Article by Ed Carter
People with disabilities are nearly twice as likely to be self-employed than the non-disabled population. The motivations for self-employment are varied and complex: Most self-employed people with a disability cite increased income as the primary motive for starting a business according to a recent review published in Disability & Society. The ability to control one’s work environment, hours, and type of work also plays a significant role in the decision to become self-employed. Other self-employment motives include personal development, combining work and childcare, and avoiding negative work environments related to one’s disability.
$64,686 was the median income for Massachusetts business owners in 2018, according to the SBA Office of Advocacy’s Small Business Profiles. Self-employed individuals running their own unincorporated business earned a median income of $31,723.
Meanwhile, the median earnings of full-time employed people with disabilities is just over $40,000 nationwide. This suggests that while it’s possible for adults with disabilities to increase their earning potential through self-employment, it’s not a sure thing. Business owners who take a formal approach to business ownership, including forming a Massachusetts LLC and hiring employees, are more likely to find success than sole proprietors, freelancers, and gig economy workers.
Incorporating a small business offers benefits including professional credibility, personal liability protection, access to capital, and qualified business deductions. Incorporated employer firms are also more likely to operate at a profit: 31% of employer firms are profitable compared to only 8% of nonemployers.
Despite these advantages, 10.3% of workers with a disability are self-employed workers operating unincorporated businesses. How can these individuals transition from a “solopreneur” lifestyle into small business ownership and reap the full benefits of entrepreneurship?
Autonomy, flexibility, and the ability to work from home are major drivers of self-employment over small business ownership. Yet as scalable small business technology becomes widely available, it’s possible for disabled entrepreneurs to have both.
The internet provides a wealth of information and tools for new business owners including:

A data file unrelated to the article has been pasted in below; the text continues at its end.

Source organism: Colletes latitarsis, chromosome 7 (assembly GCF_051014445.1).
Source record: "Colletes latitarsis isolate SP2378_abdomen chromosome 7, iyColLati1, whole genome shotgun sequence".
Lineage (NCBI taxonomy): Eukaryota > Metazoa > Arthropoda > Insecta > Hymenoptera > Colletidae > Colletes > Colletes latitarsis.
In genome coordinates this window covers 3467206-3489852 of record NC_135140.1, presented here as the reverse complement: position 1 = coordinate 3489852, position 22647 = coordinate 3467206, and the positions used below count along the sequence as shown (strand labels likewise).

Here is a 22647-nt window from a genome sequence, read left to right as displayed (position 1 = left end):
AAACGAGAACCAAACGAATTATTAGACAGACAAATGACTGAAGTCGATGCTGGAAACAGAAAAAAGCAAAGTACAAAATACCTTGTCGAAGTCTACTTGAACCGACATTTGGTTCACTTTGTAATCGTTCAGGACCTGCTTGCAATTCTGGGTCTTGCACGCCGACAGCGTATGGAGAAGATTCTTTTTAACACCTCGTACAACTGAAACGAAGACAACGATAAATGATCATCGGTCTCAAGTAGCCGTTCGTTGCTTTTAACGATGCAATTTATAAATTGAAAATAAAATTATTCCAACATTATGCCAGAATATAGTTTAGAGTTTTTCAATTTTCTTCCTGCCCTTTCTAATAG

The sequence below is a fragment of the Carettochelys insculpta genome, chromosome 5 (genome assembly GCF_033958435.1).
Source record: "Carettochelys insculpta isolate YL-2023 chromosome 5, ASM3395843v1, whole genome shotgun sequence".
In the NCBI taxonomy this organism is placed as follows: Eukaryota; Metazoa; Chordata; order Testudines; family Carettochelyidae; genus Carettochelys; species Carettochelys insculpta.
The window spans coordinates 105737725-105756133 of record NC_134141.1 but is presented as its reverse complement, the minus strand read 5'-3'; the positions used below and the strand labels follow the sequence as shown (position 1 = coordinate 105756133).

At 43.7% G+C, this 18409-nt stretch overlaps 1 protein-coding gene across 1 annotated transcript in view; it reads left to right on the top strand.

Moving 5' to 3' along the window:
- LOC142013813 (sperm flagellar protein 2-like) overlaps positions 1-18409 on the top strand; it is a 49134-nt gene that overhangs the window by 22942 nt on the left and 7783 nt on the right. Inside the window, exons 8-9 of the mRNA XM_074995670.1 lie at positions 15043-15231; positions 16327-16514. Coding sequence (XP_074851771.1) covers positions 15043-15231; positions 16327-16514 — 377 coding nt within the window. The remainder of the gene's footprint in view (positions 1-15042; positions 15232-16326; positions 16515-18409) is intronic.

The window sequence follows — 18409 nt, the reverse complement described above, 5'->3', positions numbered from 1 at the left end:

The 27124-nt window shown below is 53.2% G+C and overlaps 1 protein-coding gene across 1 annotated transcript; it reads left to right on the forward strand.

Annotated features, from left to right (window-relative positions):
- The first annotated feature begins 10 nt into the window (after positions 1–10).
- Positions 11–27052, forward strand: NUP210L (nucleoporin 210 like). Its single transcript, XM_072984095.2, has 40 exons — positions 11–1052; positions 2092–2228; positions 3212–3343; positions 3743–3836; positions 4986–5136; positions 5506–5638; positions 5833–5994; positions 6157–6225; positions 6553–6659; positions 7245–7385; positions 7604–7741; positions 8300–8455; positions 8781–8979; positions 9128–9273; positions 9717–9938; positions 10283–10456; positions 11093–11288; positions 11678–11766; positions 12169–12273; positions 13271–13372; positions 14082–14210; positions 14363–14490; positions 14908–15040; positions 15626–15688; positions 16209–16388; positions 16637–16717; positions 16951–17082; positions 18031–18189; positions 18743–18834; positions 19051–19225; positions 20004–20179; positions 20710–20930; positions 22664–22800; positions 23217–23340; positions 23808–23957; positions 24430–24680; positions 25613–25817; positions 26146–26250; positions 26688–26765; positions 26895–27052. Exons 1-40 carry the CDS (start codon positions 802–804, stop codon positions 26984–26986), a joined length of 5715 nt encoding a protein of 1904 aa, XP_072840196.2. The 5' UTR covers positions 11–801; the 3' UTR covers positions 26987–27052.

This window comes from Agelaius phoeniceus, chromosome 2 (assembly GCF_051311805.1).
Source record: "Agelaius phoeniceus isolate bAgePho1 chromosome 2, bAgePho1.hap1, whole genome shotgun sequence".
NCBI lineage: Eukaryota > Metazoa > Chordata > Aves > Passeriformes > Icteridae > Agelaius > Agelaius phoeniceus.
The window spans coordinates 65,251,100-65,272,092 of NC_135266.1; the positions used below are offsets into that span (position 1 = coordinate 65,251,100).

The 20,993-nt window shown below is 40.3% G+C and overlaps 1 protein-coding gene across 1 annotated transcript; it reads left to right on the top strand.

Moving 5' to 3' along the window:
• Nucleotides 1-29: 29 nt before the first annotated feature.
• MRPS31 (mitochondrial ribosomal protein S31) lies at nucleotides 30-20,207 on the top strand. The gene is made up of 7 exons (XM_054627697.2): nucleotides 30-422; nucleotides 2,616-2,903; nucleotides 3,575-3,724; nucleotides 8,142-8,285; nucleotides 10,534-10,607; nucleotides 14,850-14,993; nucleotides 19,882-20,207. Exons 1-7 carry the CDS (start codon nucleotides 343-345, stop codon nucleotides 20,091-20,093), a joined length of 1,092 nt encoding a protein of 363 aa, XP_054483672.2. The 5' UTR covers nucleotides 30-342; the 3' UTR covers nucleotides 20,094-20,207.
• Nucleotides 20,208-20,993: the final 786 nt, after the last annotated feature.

- Free online education for small business owners from the Small Business Administration, SCORE, and online learning platforms like Coursera and Udemy.
- Online business incorporation services like Zen Business that allow business owners to form an LLC and create governing documents without a lawyer or CPA. Because a limited liability company is taxed as a sole proprietorship or partnership by default, LLCs avoid double taxation and Massachusetts’ corporate excise tax.
- elaws Advisors, a set of interactive compliance assistance tools from the U.S. Department of Labor. The DOL also sponsors the CareerOneStop Business Center, which provides tools and information on hiring, training, and retention.
- Recruiting tools including online job boards, social media, and free and low-cost applicant tracking software. Thanks to modern tools, it’s not uncommon for businesses to hire remote employees using an entirely digital process.
- Software-as-a-service applications that move business operations to an integrated cloud environment. In addition to saving money by outsourcing software infrastructure and maintenance, SaaS applications like Slack improve small business efficiency and enable fully-remote companies.
- Marketing tools from free listings on Google My Business, Facebook, and Yelp to robust digital marketing platforms. Many of the leading digital marketing applications include free or low-cost plans allowing even the smallest brands to market efficiently.
- Online banking and nontraditional financing platforms that broaden access to startup capital. Peer-to-peer lending, crowdfunding platforms, microfinance, and business incubators for people with disabilities provide alternatives to traditional business lending.
For disabled workers seeking supplemental income, becoming a self-employed freelancer or independent contractor is a viable choice. However, while self-employment offers autonomy, it may not meet the financial needs of disabled households. Scaling a self-employed business venture into an incorporated small business expands a disabled entrepreneur’s earning potential without requiring people with disabilities to lose the advantages that initially drew them to self-employment.